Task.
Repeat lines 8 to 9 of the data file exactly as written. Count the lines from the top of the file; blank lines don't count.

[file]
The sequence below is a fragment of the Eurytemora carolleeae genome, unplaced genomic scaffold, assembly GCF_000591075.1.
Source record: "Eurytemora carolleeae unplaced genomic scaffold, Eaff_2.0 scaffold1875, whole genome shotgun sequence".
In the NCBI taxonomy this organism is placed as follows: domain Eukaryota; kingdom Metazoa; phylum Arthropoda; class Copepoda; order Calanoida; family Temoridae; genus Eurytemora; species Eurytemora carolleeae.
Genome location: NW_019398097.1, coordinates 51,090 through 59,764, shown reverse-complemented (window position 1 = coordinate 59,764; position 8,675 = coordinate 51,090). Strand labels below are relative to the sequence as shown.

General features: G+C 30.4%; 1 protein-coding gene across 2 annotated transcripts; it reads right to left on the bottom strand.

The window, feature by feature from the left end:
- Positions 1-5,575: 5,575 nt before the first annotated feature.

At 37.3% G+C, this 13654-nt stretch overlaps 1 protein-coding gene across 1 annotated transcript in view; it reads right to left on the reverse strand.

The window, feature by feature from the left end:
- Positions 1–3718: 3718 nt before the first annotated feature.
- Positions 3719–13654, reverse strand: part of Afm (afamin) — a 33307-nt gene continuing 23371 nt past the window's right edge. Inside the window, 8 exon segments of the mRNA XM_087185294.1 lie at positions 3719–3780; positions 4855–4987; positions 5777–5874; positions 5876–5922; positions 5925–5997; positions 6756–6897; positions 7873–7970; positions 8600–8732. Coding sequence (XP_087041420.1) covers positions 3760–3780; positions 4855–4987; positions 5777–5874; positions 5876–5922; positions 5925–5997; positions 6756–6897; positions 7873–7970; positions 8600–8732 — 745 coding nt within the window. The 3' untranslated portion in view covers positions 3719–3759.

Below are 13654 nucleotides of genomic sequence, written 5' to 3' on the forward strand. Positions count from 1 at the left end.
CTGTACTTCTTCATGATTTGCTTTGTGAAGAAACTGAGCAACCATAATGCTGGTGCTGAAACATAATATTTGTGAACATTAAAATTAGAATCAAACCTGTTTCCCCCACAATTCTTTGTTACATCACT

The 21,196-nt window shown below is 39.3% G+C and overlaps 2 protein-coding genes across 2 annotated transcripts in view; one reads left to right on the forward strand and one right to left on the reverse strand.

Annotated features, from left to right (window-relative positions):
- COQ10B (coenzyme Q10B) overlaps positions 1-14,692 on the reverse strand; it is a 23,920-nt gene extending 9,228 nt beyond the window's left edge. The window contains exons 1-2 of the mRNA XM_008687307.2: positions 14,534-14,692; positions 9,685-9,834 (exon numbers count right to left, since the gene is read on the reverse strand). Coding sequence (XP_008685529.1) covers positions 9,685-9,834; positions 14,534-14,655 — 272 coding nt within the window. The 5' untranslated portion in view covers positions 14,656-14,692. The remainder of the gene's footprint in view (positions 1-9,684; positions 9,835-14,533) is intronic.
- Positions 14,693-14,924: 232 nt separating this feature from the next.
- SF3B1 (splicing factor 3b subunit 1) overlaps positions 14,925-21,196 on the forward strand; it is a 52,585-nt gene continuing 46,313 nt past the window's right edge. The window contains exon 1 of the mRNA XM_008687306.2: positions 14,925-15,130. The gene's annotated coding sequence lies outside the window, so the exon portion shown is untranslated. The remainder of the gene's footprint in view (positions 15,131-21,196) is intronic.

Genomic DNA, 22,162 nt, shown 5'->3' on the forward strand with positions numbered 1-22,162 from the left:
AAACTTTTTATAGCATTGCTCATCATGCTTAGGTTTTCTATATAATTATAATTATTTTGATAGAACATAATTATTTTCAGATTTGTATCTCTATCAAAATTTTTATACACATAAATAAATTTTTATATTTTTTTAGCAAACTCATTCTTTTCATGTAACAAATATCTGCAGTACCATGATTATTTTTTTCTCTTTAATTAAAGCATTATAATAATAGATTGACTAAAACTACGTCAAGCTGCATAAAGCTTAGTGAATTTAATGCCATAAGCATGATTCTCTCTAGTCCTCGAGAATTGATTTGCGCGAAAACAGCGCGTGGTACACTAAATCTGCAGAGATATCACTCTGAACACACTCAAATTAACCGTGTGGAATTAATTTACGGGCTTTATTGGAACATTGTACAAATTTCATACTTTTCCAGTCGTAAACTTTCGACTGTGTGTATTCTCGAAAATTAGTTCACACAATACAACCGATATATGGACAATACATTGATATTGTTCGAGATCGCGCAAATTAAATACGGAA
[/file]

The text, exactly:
At 37.3% G+C, this 13654-nt stretch overlaps 1 protein-coding gene across 1 annotated transcript in view; it reads right to left on the reverse strand.

The window, feature by feature from the left end: